Marine ecologist Jeff Goddard was searching for sea slugs in the tide pools of a California beach near Santa Barbara when something strange caught his eye: two tiny translucent white clams. Goddard was surprised—he had studied California’s intertidal habitats for decades, but had never seen anything like these delicate little mollusks, per a statement.
At the time, in November 2018, he didn’t realize he was looking at a species that scientists believed had gone extinct thousands of years ago.
“Their shells were only ten millimeters long,” Goddard, a researcher at the University of California, Santa Barbara, says in the statement. “But when they extended and started waving about a bright white-striped foot longer than their shell, I realized I had never seen this species before.”
Not wanting to disrupt a possible breeding pair, he did not collect the animals. Rather, he snapped some pictures and sent them off to his colleague, Paul Valentich-Scott, curator of malacology at the Santa Barbara Museum of Natural History.
Valentich-Scott wasn’t exactly sure what they were either. To be certain, he’d need a specimen to examine in person. But the clams were evasive—Goddard returned to the spot nine times before he was able to find a clam to bring back to Valentich-Scott, per KCLU’s Lance Orozco.
Originally, they thought the clam was likely to be a new species, per the statement. The pair began searching the fossil record to prove it. But then, in a paper from 1937, they tracked down illustrations for a species called Bornia cooki (now reclassified as Cymatioa cooki). The clam had been discovered by amateur shell collector Edna Cook, who found the only two known specimens after recognizing their uniqueness in a collection of 30,000 fossils from a deposit in the Baldwin Hills, Los Angeles.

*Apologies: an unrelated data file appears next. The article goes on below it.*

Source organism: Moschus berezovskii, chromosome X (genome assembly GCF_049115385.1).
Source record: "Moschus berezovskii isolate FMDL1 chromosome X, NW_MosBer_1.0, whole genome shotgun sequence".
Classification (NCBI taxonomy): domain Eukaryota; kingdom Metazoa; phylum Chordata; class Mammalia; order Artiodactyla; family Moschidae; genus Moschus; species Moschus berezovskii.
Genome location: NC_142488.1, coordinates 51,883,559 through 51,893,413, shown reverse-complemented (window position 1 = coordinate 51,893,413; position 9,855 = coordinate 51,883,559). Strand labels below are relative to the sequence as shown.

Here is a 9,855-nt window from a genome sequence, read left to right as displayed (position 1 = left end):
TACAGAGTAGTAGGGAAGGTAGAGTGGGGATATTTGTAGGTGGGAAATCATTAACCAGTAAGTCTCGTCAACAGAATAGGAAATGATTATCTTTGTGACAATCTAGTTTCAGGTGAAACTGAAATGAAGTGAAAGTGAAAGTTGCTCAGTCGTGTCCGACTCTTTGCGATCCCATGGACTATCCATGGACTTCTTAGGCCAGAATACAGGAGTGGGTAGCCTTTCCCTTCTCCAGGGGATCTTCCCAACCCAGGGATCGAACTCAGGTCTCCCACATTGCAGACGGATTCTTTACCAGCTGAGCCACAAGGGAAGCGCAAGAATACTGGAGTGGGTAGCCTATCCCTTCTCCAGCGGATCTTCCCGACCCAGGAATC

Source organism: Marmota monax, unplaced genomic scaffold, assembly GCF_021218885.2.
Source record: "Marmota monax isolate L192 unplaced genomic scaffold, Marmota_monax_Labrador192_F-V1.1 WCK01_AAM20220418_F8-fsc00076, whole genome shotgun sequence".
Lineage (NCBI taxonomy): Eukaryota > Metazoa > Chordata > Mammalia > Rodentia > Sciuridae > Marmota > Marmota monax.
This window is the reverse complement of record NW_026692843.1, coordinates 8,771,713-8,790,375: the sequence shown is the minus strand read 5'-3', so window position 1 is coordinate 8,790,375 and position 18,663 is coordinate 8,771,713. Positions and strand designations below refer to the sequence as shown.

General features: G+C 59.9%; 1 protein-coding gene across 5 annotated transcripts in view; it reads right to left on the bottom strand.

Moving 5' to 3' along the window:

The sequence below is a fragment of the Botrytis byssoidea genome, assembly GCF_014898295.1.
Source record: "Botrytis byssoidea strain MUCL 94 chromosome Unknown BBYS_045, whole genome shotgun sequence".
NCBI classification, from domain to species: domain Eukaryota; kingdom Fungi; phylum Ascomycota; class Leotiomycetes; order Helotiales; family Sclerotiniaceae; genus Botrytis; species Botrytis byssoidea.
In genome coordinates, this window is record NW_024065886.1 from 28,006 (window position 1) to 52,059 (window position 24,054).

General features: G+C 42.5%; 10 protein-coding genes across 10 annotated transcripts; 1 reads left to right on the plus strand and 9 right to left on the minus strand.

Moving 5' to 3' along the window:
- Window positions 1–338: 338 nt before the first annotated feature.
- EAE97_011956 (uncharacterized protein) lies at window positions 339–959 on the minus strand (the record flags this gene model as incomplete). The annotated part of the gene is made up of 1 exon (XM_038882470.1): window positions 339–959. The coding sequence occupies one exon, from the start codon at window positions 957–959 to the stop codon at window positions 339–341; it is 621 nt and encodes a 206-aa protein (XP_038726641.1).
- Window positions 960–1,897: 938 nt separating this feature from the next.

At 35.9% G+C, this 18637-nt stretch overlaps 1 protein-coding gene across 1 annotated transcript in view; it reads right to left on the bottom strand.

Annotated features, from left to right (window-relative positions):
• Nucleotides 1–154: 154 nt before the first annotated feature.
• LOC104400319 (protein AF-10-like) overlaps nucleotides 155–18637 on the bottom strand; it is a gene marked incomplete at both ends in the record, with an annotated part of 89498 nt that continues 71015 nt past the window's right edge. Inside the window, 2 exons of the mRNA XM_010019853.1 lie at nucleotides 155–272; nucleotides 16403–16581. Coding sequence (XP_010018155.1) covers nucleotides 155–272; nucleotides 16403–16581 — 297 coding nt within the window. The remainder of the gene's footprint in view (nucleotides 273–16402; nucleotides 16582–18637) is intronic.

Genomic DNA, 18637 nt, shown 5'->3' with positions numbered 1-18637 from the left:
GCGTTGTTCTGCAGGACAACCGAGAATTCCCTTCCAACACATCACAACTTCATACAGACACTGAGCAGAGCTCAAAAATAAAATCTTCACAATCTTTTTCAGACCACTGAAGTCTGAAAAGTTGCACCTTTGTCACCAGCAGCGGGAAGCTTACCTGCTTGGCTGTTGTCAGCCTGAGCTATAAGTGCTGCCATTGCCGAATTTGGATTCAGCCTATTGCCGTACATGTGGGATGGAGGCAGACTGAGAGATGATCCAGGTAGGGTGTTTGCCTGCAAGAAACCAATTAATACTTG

Paleontologist George Willett described the species and named it after Cook. Later research determined that marine deposits in the Baldwin Hills dated to between 28,000 and 36,000 years ago. Scientists have presumed C. cooki has been extinct for tens of thousands of years, writes Allison Gasparini for Science News.
But Goddard and Valentich-Scott thought the clam resembled the species they’d found, so they requested Willett’s specimen from the Natural History Museum of Los Angeles County to compare.
“Once I physically saw that original specimen that Willett had used for his description, I knew right away” that it was the same, Valentich-Scott tells Science News. The pair published the first report of a living C. cooki specimen last week in ZooKeys.
“It’s rare to find something first as a fossil and then living,” David Jablonski, a paleontologist at the University of Chicago who was not involved in the research, tells Science News.
Scientists aren’t sure how the species stayed hidden for so long, but it’s possible the clams live in a remote area farther south. Marine heatwaves between 2014 and 2016 may have washed clam larvae north, per the paper.
“It’s super exciting,” Goddard tells KCLU. “It’s always exciting to find something new. Doubly exciting to find something new literally in our backyard.”